A Look at the Four Types of Farmland Investing Options
Farmland hasn’t always been the easiest asset class to add to your portfolio. Traditionally, the asset class costs several million to enter, with low liquidity. As a result, many investors overlooked this asset class with a history of strong returns. Easing these pain points that prevent people from investing in farmland is one of the main aims of FarmTogether.
FarmTogether makes it easy to invest in institutional quality farmland online and in a matter of minutes. We take care of every aspect of farmland management and operation while providing you with regular updates and all required tax & admin documents in a convenient electronic form.
While no two investments are identical, there are four different ways to invest in farmland, each with their own set of pros and cons and potentials for return.
Purchasing a farm is the most direct way to become a farmland investor. This consumes the most time and energy out of all the investment options. For starters, the complexity of purchasing a home is nothing compared to buying a commercial farm. In addition, the buyer has to find an operator to farm the land. Passive income is one of the main attractions to farmland investing, but a direct ownership investment can easily become a full-time job.
Another big challenge with direct ownership of farmland is that investors have to invest hundreds of thousand dollars--or more--before securing ownership, as opposed to investing smaller amounts and only owning a fraction of the farm. Because of the headache involved in direct ownership, many potential investors in farmland wouldn’t find this option to be worth their time.
FarmTogether is a new way to invest in farmland that not only removes the headache associated with full ownership but also leverages on this asset class’ stability. Anyone interested in investing in farmland can browse through the investment offerings, all of which have been carefully curated with due diligence by the FarmTogether team.
With FarmTogether, investors own a fraction of the land itself, as opposed to shares in a fund. Because these pieces of ownership aren’t publicly traded, investments on FarmTogether don’t come with the same risk as investments made with REITs. Investors also don’t have to throw down hundreds of thousands of dollars to purchase an entire farm or shares in a private equity fund. Instead, investors can get started with $10,000.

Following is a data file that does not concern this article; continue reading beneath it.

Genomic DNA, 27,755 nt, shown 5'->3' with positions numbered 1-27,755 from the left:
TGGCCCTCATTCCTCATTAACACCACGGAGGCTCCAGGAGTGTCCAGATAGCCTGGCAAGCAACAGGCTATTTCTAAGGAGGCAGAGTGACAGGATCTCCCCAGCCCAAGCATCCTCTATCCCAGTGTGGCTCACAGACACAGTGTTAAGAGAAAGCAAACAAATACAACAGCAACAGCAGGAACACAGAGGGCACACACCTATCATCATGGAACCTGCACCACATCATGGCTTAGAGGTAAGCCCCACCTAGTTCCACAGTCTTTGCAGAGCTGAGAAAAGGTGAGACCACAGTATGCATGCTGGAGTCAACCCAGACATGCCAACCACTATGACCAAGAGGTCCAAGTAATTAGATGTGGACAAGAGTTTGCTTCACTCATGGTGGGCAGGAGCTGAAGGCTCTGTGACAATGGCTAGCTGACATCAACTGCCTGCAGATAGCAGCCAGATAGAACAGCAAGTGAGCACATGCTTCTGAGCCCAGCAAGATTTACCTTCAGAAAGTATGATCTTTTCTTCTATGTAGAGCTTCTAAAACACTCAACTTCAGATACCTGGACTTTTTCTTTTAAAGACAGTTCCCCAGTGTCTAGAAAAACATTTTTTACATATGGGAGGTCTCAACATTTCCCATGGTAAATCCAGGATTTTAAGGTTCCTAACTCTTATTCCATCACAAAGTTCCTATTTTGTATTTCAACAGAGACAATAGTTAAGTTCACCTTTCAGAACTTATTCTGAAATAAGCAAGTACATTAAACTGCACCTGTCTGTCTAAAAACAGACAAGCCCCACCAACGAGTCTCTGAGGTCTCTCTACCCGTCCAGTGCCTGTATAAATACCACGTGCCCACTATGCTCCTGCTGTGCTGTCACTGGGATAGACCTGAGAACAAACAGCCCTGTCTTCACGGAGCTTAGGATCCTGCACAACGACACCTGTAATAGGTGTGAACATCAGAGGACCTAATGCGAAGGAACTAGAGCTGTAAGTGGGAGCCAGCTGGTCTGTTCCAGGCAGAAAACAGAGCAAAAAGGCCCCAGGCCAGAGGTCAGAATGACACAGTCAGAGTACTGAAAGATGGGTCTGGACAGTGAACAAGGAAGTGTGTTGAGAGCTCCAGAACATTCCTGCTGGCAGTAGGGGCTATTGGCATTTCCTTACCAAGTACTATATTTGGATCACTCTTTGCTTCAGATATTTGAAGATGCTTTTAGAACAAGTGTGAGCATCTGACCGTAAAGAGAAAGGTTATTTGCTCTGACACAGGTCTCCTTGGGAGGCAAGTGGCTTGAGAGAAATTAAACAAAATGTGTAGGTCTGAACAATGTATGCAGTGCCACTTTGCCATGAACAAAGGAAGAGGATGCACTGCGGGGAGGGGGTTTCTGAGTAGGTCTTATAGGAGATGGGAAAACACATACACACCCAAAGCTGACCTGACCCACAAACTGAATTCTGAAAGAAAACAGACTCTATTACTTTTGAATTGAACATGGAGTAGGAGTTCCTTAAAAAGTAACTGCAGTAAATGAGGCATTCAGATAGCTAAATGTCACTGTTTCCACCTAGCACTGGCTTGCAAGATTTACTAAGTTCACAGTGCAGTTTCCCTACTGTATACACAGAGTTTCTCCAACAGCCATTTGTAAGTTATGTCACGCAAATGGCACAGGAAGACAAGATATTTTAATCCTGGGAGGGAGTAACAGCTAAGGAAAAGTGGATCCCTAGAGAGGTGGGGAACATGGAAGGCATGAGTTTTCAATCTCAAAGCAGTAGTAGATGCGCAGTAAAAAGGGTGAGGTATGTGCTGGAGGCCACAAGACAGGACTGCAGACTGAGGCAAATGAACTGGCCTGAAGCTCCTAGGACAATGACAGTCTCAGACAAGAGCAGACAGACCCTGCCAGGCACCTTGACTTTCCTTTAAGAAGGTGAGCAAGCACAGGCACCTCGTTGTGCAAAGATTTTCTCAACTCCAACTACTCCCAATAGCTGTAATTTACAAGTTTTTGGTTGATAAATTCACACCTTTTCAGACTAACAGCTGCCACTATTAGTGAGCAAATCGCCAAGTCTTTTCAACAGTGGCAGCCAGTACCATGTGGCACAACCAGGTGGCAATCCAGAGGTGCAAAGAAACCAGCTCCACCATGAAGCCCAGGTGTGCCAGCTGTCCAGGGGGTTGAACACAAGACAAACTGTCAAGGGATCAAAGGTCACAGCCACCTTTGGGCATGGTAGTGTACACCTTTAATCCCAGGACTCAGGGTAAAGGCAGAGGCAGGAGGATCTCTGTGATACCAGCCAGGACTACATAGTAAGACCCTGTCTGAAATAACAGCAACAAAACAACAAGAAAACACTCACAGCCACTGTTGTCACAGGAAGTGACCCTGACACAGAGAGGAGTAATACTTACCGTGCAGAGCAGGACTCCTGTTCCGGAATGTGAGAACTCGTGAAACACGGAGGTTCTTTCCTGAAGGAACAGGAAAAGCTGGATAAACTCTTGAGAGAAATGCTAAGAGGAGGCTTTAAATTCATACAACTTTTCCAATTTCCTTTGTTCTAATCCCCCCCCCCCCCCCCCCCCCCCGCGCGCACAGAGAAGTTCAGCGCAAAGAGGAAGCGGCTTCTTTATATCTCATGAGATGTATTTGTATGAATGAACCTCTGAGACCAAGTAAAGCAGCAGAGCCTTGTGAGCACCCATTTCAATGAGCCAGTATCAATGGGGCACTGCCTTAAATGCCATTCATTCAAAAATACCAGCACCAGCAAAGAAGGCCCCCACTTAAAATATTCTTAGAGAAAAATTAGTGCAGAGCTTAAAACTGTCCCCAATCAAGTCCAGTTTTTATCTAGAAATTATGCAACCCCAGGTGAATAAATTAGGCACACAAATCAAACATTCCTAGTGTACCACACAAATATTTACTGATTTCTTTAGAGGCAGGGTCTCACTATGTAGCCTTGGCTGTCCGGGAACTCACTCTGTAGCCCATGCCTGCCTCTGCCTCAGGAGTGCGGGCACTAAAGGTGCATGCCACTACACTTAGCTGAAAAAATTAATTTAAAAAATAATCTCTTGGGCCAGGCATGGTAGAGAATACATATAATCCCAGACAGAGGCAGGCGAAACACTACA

Investing with FarmTogether capitalizes on all of the farmland’s potential and offers investors an easy, painless means to do so.
Private Investment Funds
Private farmland investment funds function much like any other equity fund in a portfolio: they typically come with a fixed 10-year maturity date and have high investment minimums, often in the millions. It’s estimated that between $10 to $25 billion has been invested in private equity funds for farmland, and this number is expected to double or triple in the future thanks to the sheer promise of the asset class.
REIT stands for Real Estate Investment Trust. With REITs, publicly-traded companies purchase real estate and sell shares of it to investors as stocks. A fraction of REITs are privately held, but the overwhelming majority of investors buy into those that are publicly traded.
Though REITs were signed into law in the 60s by President Eisenhower, it’s only in very recent years that a subset of this asset class specific to farmland emerged. This occurred in 2013 with the IPO of Gladstone Land Corporation ($LAND) for $50 million. REITs often pay handsome dividends, but this doesn’t come without risk. They’re subject to the same whims of the market like any other stock.
Invest in Farmland with FarmTogether!
We believe farmland is a promising asset class for the majority of high net worth individuals. If you'd like to learn more, we have a new offering live right now!
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Disclaimer: FarmTogether is not a registered broker-dealer, investment adviser or investment manager. FarmTogether does not provide tax, legal or investment advice. This material has been prepared for informational and educational purposes only. You should consult your own tax, legal and investment advisors before engaging in any transaction.